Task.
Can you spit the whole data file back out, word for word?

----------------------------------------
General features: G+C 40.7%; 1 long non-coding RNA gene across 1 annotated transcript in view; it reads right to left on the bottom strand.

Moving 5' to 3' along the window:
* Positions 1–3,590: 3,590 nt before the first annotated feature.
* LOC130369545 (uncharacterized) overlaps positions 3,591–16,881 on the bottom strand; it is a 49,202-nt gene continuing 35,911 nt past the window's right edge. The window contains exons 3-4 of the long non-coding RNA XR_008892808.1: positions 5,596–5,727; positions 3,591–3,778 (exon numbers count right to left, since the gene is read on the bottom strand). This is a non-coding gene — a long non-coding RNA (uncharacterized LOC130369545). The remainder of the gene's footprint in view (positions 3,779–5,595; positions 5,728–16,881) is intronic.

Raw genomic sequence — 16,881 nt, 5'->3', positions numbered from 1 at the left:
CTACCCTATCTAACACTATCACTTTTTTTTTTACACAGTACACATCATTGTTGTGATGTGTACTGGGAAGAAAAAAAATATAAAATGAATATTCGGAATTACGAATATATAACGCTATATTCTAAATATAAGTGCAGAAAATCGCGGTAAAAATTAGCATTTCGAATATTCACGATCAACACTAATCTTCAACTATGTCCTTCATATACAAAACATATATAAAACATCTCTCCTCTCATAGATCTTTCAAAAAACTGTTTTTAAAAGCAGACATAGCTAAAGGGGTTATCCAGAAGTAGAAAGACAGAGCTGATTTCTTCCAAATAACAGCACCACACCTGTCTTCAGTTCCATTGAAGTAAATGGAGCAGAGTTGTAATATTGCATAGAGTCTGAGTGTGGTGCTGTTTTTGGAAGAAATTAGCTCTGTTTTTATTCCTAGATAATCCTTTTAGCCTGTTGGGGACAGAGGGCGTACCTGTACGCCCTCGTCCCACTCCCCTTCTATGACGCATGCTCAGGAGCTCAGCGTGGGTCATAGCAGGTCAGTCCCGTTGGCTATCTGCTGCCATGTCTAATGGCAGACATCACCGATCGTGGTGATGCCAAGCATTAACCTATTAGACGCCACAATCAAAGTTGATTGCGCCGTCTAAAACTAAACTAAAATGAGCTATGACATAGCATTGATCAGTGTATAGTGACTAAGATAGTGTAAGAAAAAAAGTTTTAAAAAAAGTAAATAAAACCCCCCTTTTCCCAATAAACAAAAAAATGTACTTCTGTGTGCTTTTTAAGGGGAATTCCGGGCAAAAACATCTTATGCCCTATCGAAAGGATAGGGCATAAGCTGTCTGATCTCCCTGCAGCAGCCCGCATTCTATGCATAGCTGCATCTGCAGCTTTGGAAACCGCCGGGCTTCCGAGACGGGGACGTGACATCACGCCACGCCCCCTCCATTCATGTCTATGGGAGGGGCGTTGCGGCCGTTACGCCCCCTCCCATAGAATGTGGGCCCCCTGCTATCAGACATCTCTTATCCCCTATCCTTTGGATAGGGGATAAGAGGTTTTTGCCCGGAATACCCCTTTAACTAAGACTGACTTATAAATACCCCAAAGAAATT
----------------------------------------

General features: G+C 40.7%; 1 long non-coding RNA gene across 1 annotated transcript in view; it reads right to left on the bottom strand.

Moving 5' to 3' along the window:
* Positions 1–3,590: 3,590 nt before the first annotated feature.
* LOC130369545 (uncharacterized) overlaps positions 3,591–16,881 on the bottom strand; it is a 49,202-nt gene continuing 35,911 nt past the window's right edge. The window contains exons 3-4 of the long non-coding RNA XR_008892808.1: positions 5,596–5,727; positions 3,591–3,778 (exon numbers count right to left, since the gene is read on the bottom strand). This is a non-coding gene — a long non-coding RNA (uncharacterized LOC130369545). The remainder of the gene's footprint in view (positions 3,779–5,595; positions 5,728–16,881) is intronic.

Raw genomic sequence — 16,881 nt, 5'->3', positions numbered from 1 at the left:
CTACCCTATCTAACACTATCACTTTTTTTTTTACACAGTACACATCATTGTTGTGATGTGTACTGGGAAGAAAAAAAATATAAAATGAATATTCGGAATTACGAATATATAACGCTATATTCTAAATATAAGTGCAGAAAATCGCGGTAAAAATTAGCATTTCGAATATTCACGATCAACACTAATCTTCAACTATGTCCTTCATATACAAAACATATATAAAACATCTCTCCTCTCATAGATCTTTCAAAAAACTGTTTTTAAAAGCAGACATAGCTAAAGGGGTTATCCAGAAGTAGAAAGACAGAGCTGATTTCTTCCAAATAACAGCACCACACCTGTCTTCAGTTCCATTGAAGTAAATGGAGCAGAGTTGTAATATTGCATAGAGTCTGAGTGTGGTGCTGTTTTTGGAAGAAATTAGCTCTGTTTTTATTCCTAGATAATCCTTTTAGCCTGTTGGGGACAGAGGGCGTACCTGTACGCCCTCGTCCCACTCCCCTTCTATGACGCATGCTCAGGAGCTCAGCGTGGGTCATAGCAGGTCAGTCCCGTTGGCTATCTGCTGCCATGTCTAATGGCAGACATCACCGATCGTGGTGATGCCAAGCATTAACCTATTAGACGCCACAATCAAAGTTGATTGCGCCGTCTAAAACTAAACTAAAATGAGCTATGACATAGCATTGATCAGTGTATAGTGACTAAGATAGTGTAAGAAAAAAAGTTTTAAAAAAAGTAAATAAAACCCCCCTTTTCCCAATAAACAAAAAAATGTACTTCTGTGTGCTTTTTAAGGGGAATTCCGGGCAAAAACATCTTATGCCCTATCGAAAGGATAGGGCATAAGCTGTCTGATCTCCCTGCAGCAGCCCGCATTCTATGCATAGCTGCATCTGCAGCTTTGGAAACCGCCGGGCTTCCGAGACGGGGACGTGACATCACGCCACGCCCCCTCCATTCATGTCTATGGGAGGGGCGTTGCGGCCGTTACGCCCCCTCCCATAGAATGTGGGCCCCCTGCTATCAGACATCTCTTATCCCCTATCCTTTGGATAGGGGATAAGAGGTTTTTGCCCGGAATACCCCTTTAACTAAGACTGACTTATAAATACCCCAAAGAAATT